New York Knicks: With Anthony, Stoudemire and Billups, Who Takes the Last Shot?

Paul KasabianSenior ContributorMarch 9, 2011

New York Knicks: With Anthony, Stoudemire and Billups, Who Takes the Last Shot?

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    Suspend reality, replace it with science fiction for a minute and switch places with Mike D'Antoni.

    You are the head coach of the New York Knicks. It's Game 7 of the first round against the Miami Heat at American Airlines Arena. Miami is up 102-100 with 30 seconds remaining. Chris Bosh bricks an 18-footer, and Ronny Turiaf out-muscles Zydrunas Ilgauskas for the rebound. He outlets to Chauncey Billups, who crosses midcourt, runs to an official and calls a timeout at the 28-foot line.

    Twenty-three seconds are left, and the shot clock is turned off. You pat Turiaf on the back for a great rebound, and call Shawne Williams off the bench in an offense/defense switch. The Heat are sending out Bosh, Mario Chalmers, LeBron James, Dwyane Wade and Joel Anthony.

    What do you do? Make the right call, and you're a genius who led a team that defied expectations in what was supposed to be a rebuilding year. Make the wrong call, and you stay a card-carrying member of a group of successful coaches who could never win the big one.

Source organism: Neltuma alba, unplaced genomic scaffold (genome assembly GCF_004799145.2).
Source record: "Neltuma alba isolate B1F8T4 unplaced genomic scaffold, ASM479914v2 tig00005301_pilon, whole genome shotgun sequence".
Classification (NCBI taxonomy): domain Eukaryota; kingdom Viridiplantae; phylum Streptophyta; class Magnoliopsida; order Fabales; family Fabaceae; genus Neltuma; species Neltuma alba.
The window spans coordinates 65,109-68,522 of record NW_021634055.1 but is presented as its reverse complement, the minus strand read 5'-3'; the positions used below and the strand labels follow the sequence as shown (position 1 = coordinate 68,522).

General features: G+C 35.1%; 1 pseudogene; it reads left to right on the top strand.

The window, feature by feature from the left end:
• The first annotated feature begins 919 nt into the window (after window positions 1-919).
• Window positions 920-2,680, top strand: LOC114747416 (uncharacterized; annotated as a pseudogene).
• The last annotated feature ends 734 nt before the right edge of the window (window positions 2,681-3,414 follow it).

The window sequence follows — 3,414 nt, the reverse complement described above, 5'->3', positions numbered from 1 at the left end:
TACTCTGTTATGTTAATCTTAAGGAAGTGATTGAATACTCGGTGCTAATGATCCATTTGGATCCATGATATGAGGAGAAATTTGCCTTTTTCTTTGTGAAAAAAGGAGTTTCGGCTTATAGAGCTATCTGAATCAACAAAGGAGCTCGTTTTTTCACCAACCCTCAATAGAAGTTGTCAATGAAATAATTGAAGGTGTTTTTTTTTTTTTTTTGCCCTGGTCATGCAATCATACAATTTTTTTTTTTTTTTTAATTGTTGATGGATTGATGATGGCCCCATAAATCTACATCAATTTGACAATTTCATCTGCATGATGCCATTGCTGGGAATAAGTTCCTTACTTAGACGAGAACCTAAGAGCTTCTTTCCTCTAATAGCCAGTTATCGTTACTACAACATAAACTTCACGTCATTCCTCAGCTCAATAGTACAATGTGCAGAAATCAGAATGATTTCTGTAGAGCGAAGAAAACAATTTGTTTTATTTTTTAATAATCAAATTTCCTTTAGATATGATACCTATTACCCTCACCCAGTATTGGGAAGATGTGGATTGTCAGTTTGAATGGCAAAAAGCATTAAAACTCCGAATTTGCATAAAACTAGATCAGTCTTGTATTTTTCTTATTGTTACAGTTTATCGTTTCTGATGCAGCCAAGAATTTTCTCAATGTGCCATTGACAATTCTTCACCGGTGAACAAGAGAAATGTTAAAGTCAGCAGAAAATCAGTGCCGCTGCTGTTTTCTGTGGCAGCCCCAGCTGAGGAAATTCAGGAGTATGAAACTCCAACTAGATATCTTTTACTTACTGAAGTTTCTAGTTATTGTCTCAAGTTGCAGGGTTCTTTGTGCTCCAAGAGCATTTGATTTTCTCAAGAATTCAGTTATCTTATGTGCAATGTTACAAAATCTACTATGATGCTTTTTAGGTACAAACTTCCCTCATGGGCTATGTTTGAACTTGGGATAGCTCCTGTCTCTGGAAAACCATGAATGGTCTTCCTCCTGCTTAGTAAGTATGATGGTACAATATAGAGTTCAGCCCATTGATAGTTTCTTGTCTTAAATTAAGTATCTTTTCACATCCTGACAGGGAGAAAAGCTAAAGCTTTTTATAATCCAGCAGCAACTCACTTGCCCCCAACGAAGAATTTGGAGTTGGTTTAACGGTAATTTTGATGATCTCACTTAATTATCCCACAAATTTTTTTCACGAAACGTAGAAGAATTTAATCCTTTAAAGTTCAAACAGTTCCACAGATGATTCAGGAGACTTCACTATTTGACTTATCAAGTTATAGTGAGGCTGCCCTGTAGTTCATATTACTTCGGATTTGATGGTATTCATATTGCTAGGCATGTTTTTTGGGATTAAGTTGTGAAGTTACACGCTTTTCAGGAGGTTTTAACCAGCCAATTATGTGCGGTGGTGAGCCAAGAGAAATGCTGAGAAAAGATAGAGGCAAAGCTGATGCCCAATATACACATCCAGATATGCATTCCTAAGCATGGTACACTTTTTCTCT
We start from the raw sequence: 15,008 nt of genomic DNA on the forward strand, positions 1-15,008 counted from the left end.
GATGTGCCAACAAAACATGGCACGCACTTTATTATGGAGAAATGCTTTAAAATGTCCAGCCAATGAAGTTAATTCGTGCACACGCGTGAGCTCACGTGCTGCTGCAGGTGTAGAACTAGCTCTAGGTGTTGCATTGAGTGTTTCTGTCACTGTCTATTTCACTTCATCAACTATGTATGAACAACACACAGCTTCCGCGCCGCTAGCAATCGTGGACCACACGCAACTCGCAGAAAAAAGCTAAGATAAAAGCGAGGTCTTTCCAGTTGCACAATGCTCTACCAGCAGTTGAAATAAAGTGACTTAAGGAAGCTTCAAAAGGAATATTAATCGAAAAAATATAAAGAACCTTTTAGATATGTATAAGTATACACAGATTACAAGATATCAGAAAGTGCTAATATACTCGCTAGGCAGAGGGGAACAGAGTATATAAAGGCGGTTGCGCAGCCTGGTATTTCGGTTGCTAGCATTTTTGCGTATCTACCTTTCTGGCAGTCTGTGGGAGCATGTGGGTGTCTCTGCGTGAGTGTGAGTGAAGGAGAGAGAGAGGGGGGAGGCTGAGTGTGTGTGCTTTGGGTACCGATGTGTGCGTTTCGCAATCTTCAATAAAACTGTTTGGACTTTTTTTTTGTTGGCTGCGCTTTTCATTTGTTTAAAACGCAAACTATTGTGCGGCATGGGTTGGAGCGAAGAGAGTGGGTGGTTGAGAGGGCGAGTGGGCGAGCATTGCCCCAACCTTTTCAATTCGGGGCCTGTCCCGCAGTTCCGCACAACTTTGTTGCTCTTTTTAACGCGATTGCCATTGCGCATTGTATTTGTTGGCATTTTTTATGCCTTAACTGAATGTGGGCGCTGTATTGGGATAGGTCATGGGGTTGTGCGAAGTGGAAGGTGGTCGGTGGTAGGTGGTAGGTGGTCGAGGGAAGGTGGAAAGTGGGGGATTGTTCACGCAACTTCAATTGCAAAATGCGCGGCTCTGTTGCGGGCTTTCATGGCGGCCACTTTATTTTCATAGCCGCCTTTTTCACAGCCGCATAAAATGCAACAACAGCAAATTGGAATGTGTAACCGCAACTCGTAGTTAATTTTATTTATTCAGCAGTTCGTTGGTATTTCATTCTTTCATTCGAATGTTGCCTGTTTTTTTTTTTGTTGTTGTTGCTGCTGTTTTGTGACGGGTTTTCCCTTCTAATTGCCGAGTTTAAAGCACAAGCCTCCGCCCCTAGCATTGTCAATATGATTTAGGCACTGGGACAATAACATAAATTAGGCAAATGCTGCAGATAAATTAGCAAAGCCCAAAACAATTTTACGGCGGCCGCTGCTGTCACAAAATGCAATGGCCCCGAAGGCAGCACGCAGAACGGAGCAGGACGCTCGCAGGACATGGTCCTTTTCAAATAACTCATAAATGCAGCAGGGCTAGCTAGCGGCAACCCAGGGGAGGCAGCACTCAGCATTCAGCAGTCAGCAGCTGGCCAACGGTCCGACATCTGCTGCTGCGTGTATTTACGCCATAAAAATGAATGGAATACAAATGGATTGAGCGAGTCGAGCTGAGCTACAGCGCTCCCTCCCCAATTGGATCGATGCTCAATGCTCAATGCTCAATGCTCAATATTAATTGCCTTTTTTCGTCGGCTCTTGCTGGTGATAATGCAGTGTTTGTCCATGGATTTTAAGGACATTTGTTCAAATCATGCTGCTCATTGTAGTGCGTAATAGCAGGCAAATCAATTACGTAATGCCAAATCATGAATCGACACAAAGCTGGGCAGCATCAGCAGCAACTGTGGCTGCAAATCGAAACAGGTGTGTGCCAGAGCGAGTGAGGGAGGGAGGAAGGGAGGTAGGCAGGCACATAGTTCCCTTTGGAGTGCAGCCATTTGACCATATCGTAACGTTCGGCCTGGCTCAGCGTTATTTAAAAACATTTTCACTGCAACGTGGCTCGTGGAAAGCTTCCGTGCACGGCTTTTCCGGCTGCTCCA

The following slides present all five options, a conclusion and what the Knicks should do if they find themselves in a do-or-die situation, using the Heat as an example.

Carmelo Anthony

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    Anthony will be comfortable posting up LeBron James 10-15 feet from the basket and calling for the ball, or receiving the ball 20 feet away facing up following a screen and working from there. When he gets into that situation with most defenders, he's nearly automatic, but obviously James isn't your run-of-the-mill defender. Still, Anthony can pop a quick mid-range jumper in James' face if LeBron plays off of him, or dribble drive and put up a short jumper or layup.

    The problem with going to Anthony down the stretch is that the chances of the Knicks living or dying off his success or failure are pretty large. He's not going to get doubled right away unless an opposing coach is fine with leaving another player who has three-point range wide open (not a chance), so Carmelo's natural scoring instincts would be to go big or go home. If he drives and players collapse on him, he'll have to make a nifty pass in order to get out of a precarious situation, unless he forces up a rushed shot.